I want my daughter to be beautiful, like me. There, I said it. I want my daughter to be beautiful, like me. There, I said it twice.

It took a long time for me to say those words out loud. Not the ones about my daughter—I knew she was beautiful from the first moment I laid eyes on her over 24 years ago. To declare so boldly that I am beautiful, well, that has taken me a lifetime to say. It feels vain and self-serving. But I do not think of myself as “beautiful” in ways you might be thinking of; that outside appearance that can so easily disguise a rotten core. I am, or perhaps I should say, I feel beautiful under the surface, in the same place I want my own daughter’s beauty to be revealed.

When I look in the mirror, all I see are the tracks that time has left behind on my face—lines that may tell of a life well-lived, but lines nonetheless. No magic serum in the world can erase those, or the life experiences that created them. They are like a permanent tattoo on my face, the kind of tattoo that announces to the world that I am no longer young. You can call them “smile lines” if it makes you feel better, but they are age lines all the same. Age lines that will ultimately distract from any physical beauty that might have once been there. Though I try to embrace them, I still shake my fists at the heavens, cursing them and scorning Father Time for the thief that he is.

As I have grown older, I have made peace with those lines and have learned to look beyond them to scrutinize my soul more deeply. I am searching now for a different kind of beauty.

I know when my daughter looks at herself in the mirror, she may not see “age lines” or “smile lines” but I also know she doesn’t see the beauty in herself that I see. She sees flaws and imperfections—that renegade pimple, those narrow lips, those full cheeks, that sharp nose, those too thin or too thick brows. She sees herself through the lens that our selfie-obsessed world uses to define “beauty” and consequently, she always falls short.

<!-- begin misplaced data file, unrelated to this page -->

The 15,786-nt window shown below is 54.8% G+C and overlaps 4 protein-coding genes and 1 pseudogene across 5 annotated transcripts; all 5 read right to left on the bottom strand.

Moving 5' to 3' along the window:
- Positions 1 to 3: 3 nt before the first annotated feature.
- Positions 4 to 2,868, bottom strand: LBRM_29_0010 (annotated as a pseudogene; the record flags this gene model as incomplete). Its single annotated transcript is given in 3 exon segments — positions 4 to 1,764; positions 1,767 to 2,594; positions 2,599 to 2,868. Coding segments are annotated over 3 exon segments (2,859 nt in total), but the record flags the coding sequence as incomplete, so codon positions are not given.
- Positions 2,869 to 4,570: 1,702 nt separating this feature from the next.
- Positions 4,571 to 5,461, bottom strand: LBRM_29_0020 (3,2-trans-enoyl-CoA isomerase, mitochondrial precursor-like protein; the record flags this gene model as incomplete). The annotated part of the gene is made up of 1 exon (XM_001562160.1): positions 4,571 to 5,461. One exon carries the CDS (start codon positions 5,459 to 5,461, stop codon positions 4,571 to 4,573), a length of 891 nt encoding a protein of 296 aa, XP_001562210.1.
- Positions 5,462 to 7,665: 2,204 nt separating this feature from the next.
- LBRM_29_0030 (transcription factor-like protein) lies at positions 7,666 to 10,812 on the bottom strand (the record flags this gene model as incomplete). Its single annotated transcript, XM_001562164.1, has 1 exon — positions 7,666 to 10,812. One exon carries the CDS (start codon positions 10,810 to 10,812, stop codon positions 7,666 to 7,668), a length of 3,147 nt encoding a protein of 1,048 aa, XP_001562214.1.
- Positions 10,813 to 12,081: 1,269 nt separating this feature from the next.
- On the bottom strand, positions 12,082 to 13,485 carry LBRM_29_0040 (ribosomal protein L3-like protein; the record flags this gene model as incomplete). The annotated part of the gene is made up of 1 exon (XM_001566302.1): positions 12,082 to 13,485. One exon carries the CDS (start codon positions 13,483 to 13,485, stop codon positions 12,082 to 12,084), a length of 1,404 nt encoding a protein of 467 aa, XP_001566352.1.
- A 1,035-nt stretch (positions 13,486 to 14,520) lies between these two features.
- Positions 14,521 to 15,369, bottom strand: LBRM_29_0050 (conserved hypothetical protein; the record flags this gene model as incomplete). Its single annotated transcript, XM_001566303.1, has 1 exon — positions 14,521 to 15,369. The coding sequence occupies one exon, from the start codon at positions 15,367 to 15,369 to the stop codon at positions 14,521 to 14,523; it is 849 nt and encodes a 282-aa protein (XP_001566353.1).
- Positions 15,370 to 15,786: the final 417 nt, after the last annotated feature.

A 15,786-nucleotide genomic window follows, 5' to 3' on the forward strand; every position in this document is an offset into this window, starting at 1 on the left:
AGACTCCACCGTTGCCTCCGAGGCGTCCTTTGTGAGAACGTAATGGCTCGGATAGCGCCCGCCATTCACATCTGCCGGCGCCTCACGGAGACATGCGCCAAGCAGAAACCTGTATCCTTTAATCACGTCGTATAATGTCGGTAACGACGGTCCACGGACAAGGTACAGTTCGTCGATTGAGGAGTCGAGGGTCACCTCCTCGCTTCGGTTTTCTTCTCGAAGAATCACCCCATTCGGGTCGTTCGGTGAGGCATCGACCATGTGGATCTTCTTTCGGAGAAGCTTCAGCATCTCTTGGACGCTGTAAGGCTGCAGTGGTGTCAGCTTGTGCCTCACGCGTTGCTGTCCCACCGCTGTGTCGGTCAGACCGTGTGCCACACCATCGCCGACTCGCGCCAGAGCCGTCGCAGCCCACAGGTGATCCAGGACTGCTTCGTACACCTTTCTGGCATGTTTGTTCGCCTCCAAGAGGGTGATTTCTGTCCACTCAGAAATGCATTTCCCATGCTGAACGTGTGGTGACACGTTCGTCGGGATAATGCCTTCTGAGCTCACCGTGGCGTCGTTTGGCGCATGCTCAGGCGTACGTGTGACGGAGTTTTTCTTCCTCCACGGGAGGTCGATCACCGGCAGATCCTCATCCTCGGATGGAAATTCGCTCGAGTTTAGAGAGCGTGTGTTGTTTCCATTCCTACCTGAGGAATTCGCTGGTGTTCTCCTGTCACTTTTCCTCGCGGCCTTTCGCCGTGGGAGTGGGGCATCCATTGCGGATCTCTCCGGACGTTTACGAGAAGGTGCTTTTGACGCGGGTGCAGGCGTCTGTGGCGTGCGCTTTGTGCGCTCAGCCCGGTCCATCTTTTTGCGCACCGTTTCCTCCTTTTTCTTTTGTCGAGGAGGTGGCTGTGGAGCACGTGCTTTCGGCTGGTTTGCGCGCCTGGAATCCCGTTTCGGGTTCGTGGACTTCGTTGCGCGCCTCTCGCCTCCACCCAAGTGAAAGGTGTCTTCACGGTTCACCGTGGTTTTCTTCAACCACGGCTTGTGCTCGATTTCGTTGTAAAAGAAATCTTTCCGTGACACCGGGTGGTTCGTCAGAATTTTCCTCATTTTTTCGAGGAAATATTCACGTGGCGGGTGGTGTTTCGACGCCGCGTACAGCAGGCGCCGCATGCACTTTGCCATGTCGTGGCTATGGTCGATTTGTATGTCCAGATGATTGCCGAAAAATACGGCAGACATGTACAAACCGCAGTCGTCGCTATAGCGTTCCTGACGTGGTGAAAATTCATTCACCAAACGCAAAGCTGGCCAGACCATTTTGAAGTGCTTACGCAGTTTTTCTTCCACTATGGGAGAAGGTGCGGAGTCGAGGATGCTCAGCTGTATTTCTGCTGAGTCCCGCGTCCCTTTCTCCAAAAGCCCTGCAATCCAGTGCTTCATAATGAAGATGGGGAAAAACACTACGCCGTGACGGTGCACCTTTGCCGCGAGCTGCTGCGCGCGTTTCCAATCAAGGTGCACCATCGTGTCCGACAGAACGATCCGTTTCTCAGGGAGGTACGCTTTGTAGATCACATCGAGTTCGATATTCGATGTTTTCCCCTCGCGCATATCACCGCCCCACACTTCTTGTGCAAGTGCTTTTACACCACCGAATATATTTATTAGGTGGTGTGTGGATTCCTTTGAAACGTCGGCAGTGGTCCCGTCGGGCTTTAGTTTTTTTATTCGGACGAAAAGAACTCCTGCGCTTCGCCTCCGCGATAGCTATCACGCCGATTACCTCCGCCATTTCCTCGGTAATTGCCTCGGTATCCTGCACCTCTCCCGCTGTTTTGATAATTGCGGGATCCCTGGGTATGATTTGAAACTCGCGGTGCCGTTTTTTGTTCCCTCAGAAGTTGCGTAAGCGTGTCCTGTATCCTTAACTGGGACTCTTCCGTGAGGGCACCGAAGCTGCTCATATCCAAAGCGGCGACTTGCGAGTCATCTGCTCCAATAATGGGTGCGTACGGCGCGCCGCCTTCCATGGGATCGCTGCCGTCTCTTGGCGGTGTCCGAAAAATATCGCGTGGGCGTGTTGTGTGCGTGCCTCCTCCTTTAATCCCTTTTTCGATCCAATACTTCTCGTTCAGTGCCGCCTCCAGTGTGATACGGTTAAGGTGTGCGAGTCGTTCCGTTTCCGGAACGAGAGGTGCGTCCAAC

The beauty I see is what radiates from within her—not in spite of her visible imperfections but because of them. The beauty I see comes from the kindnesses she has extended to others—the tender mercies the universe returns to us tenfold for our acts of kindness toward others. The beauty that doesn’t come from being the best-looking girl in her clique of friends or the best dressed employee in the office; it is what comes from inner confidence and self-acceptance that is borne of prevailing through hardships and defeats and adversity—the refiner’s fire that forges artwork from a lifeless rod of iron. The quiet self-possession that comes from success that often only she knows about and that doesn’t require praise, or a promotion, or validation from anyone else. The kind of beauty that comes from being a “whole person” despite the noises around her that tell her she is less than someone else because she doesn’t meet some arbitrary standards of worldly beauty.

You aren’t beautiful enough, the world says—but you are. You are beautiful because of who you are behind the face in the mirror. Because of the selfless parts of you which lift others around you, even if it sometimes places them ahead of you. Because of the part of you that doesn’t have to prove yourself or sacrifice your goodness for someone else’s expectation of “greatness”.

Age has taught me a lot about beauty. Yes, it may give you an advantage in a job interview. Yes, it may be the first thing that others judge you by, for better or for worse. Yes, it may turn the heads of some unwanted admirers; it may even cause people to woefully underestimate you. But real beauty is truly not what looks back at you from a mirror, or a pane of glass you pass by on a city street, or a reflecting pool in a secret garden.

REAL beauty is radiance that comes from within when you serve others; when you give more than you have; when you feel loved; when you overcome seemingly insurmountable obstacles even when you are bruised and broken; when you know no popular trend in thought or societal pressure can dissuade you from eternal truths that transcend time and place.

Yes, I want my daughter to be beautiful, but not in the ways you might think and not in the ways the world expects. I don’t care about the way the world views beauty or who it rewards for its ever-changing standards of beauty.

I want her to be beautiful in the ways that matter most and in a place that is not diminished by time or prolonged by some bottle of wrinkle-minimizing cream.

That place, you ask? Well, under her skin, and in her heart. Of course.

Jennifer Coates

Jennifer Coates is a freelance writer and former special educator who lives with her husband of 34 years in Warwick, Rhode Island. She is the mother of three adult children and grandmother to a newly-born grandson who are the objects of her total affection. She is active in her church community, has been in an all-women's debate club for over 30 years, and has a deep, unrequited love for chocolate.